The "new mod" style of Iranian prime minister Hassan Rouhani, and the Democratic Republic of Congo army's first ever victory.
Iran’s ageing population is worrying its supreme leader, Ayatollah Khamenei. He has called for Iranian families to create more babies – the average family had around seven children in 1970, now it’s 1.9.
Whenever you hear the word “moderate” applied to the leader of a country, it’s worth remembering it’s a relative term. Hassan Rouhani, elected as president of Iran in June, is routinely described as a “moderate” – which, where he lives, means he’s in favour of punishing homosexuality with death and imposing a dress code on women under threat of arbitrary violence.
His appearance is a clue. Rouhani, 65, wears the robes of a mid-ranking Shi’a cleric, known as a Hojatoleslam. He’s a graduate of the conservative seminary at Qom (and, somewhat weirdly, of Glasgow Caledonian University, where he completed a thesis on Sharia law in the 1990s).
“Clerics care a lot about their clothes,” says British-Iranian journalist Ramita Navai, whose book about Tehran, City Of Lies, will be published this year. “But where someone like [former president] Khatami liked his bold colours, Rouhani is all about restraint. He’s very exact.”
The contrast with Rouhani’s immediate predecessor, the charmless Mahmoud Ahmadinejad, is irresistible. His modest mufti meant for a while he too was seen as a “moderate”.“People were embarrassed by Ahmadinejad’s looks,” says Navai. “Clerics aren’t the country’s favourite people, which was partly why he got elected. But now people don’t care what you look like as long as you fix the economy.”
Rouhani wears a white turban. In the Shi’a Islam observed by most Iranians, the black turban (sported by some previous Iranian presidents) denotes the status of a Sayyid – a direct descendent of Mohammed – which Rouhani is not.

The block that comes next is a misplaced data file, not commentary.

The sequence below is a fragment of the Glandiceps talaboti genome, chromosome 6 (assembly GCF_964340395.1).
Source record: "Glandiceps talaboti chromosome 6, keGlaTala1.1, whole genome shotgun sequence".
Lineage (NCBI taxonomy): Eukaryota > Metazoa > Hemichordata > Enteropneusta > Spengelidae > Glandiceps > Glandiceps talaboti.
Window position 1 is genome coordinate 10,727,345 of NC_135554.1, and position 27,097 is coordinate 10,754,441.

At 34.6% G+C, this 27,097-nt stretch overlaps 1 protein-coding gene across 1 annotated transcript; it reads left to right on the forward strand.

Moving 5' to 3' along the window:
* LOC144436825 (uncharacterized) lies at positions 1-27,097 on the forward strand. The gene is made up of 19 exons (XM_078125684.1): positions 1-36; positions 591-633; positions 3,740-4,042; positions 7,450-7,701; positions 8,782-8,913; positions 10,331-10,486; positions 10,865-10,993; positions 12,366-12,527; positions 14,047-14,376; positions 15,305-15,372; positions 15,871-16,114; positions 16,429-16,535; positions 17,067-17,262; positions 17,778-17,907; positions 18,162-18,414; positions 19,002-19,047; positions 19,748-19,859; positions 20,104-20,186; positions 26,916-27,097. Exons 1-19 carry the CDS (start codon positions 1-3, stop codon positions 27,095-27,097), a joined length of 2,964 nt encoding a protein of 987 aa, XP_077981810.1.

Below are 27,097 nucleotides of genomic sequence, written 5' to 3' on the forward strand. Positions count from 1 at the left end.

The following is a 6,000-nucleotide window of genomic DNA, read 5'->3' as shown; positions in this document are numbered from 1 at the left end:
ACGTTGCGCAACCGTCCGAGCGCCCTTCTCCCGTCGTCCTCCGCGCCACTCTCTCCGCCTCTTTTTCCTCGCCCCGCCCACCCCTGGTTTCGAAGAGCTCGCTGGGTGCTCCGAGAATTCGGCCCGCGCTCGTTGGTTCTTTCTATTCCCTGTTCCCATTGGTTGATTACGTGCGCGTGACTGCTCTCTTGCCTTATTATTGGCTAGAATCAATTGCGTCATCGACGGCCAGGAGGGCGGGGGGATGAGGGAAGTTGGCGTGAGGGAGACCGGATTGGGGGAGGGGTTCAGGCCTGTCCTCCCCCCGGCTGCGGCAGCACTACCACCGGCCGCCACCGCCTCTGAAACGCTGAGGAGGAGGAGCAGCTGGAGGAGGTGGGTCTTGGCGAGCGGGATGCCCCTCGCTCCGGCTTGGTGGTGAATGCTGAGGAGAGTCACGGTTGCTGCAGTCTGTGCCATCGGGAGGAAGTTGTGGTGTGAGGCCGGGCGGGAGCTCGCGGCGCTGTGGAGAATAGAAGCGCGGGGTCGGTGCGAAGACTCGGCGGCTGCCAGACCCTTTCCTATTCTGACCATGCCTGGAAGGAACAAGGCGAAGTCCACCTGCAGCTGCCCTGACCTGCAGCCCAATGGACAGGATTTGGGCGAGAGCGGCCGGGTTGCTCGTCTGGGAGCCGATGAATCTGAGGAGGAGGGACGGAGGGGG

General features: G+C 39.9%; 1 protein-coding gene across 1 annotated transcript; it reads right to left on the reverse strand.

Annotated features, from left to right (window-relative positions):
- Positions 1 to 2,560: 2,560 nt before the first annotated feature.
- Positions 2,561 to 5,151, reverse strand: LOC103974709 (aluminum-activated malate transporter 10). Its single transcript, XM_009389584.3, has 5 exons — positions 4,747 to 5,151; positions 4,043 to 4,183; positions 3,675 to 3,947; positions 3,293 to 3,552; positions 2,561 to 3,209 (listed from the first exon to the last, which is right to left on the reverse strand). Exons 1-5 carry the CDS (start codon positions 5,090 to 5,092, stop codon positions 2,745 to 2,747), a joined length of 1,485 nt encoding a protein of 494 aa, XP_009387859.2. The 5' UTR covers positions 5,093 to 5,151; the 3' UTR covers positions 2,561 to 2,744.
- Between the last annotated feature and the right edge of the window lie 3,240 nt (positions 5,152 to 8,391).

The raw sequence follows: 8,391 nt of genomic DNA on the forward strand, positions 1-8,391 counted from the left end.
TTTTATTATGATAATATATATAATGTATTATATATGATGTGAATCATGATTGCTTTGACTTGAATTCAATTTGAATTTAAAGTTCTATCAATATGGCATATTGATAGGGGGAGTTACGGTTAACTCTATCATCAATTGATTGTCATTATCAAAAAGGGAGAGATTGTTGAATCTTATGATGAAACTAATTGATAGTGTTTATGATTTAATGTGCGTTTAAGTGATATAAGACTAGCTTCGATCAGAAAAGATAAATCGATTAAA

Thin, rimless, an essential part of a determinedly friendly visage. Rouhani has brought a similar superficial openness to his presidency – using Twitter and encouraging his cabinet to launch Facebook pages. Both sites are blocked to most Iranians.
It’s not impossible to reach high office in Iran without a beard – Rouhani’s mentor president Akbar Hashemi Rafsanjani went audaciously clean-shaven, while Ahmad-inejad just looked like he’d lost his razor. Rouhani’s beard is full but carefully maintained – in keeping with his general deportment.
The outer layer is always black wool, the inner tunic chosen from shades of grey or blue. The Iranian holy city of Qom is also host to Iran’s best clerical tailors. “You can tell from the cut of his robes that he’s very fastidious and that the fabrics are very expensive,” says Navai.
The army of the Democratic Republic of Congo is among the world’s worst; renowned for human-rights abuses, mass rape, avarice, cowardice and ineptitude. But in late October something strange happened: they celebrated a victory. Congo expert Jason Stearns calls the defeat of the M23 rebel group “the first major victory the Congolese army has ever won”. In a matter of days the retooled army, backed by a new UN brigade with a more aggressive mandate, chased the rebels out of territory they had held for over a year.
Victory over M23 has raised hopes that dozens of the other armed groups roaming Congo may also be defeated. Whether the army can become a force for good is another question.
Schoolgirls holding balloons and a schoolboy with a political symbol on his ruler: these aren’t the most fearsome of critics but over the past year Egypt’s military has shown an astonishing contempt for free speech, jailing children who dare to criticise the regime – however mild the protest. Elections are due to be held this year, though some analysts say the military will be reluctant to cede control.